French aid worker killed in Chad
PARIS (AP) — Gunmen opened fire on a convoy Thursday in eastern Chad near the Sudanese border, killing a French aid worker, an aid organization said.
Pascal Marlinge, who worked for Save The Children in Britain, was in a three-vehicle convoy when it was stopped by a group of armed men, the organization said.
"A shot, or shots, were fired by a group of armed men and Mr. Marlinge was killed," the aid group said in a statement.
An aide to French Foreign Minister Bernard Kouchner said the killers were "likely bandits ... who, it appears, intercepted a convoy of three humanitarian vehicles," one carrying Marlinge. Four other aid workers were unhurt.
"It is sadly simple, unfortunately," said Eric Chevalier on France-Info radio.
U.N. Undersecretary-General for Humanitarian Affairs John Holmes called the killing "an inexcusable crime." He warned it was likely to exacerbate already difficult conditions in Chad for humanitarian workers trying to help refugees from Sudan's Darfur region and uprooted Chadians.
Kouchner also denounced the killing of Marlinge — the second French citizen killed in the region in two months — as an "ignoble act of barbarity." He asked Chadian authorities to shed light on the circumstances of the killing.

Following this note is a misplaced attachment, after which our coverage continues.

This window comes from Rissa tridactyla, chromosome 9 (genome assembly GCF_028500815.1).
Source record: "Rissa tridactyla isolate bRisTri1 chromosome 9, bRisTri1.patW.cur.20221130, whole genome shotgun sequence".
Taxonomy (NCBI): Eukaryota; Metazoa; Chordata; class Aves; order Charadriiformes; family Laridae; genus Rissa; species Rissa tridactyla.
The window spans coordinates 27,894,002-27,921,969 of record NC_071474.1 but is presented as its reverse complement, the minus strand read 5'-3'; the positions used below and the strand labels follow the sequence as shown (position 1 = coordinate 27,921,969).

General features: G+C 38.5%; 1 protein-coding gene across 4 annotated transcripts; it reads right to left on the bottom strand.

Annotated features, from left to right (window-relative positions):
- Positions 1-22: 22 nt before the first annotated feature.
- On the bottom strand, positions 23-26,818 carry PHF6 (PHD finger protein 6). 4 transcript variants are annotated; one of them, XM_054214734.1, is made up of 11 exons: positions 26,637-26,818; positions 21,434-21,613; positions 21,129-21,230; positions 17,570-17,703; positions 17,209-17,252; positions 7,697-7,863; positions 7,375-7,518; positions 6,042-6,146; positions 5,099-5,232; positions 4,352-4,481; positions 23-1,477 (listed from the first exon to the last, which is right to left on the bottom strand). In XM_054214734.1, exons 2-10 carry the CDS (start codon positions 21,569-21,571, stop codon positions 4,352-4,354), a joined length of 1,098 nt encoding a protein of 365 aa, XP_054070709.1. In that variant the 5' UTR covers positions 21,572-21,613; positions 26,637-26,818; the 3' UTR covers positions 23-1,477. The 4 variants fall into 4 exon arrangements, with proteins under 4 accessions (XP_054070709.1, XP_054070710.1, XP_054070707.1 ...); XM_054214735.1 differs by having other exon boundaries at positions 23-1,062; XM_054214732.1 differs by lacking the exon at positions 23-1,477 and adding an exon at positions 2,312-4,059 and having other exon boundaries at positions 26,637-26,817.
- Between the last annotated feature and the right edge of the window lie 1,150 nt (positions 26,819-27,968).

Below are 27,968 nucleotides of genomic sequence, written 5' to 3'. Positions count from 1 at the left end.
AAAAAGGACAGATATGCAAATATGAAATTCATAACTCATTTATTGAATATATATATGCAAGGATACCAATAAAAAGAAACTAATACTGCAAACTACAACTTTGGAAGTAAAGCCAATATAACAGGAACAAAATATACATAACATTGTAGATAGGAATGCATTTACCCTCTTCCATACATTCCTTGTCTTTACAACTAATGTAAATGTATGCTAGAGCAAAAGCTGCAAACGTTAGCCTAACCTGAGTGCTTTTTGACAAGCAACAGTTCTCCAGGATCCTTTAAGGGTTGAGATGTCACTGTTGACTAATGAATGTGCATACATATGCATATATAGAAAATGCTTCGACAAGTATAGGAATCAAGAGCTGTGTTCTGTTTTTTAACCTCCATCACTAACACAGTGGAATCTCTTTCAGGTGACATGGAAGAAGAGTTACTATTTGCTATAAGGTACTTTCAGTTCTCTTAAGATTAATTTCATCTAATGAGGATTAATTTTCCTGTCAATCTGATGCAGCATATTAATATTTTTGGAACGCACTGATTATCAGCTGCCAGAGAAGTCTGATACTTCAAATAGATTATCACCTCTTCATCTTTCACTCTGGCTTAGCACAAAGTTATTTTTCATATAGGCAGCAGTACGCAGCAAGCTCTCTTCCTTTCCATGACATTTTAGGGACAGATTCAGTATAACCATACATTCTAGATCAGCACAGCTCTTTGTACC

Save the Children said it was suspending its work in Chad.
The U.N. said the attack was the second targeting of a humanitarian worker in Chad in less than a year.
Gunmen shot and killed a driver working for the U.N. High Commissioner for Refugees in late 2007, and in March, a French peacekeeper working with a European force in eastern Chad was shot to death by Sudanese soldiers when his vehicle strayed across the badly marked border.
Eastern Chad has become a zone of uprooted refugees from Sudan's Darfur region spilling across the border. Displaced Chadians, humanitarian groups and EU peacekeepers work in the tense area, and Sudan has been hostile to the peacekeeping mission, which has not yet fully deployed.
France has found itself deeply engaged this year in Chad, its former colony. Besides contributing to the EUFOR peacekeeping mission, French soldiers were deployed during a brief but tense effort by Chadian rebels to seize the presidential palace.
A failed bid by a French aid group, Zoe's Ark, to bring 103 children, allegedly orphans from Darfur, to France ended in scandal and recrimination that translated into distrust among many Chadians for all aid groups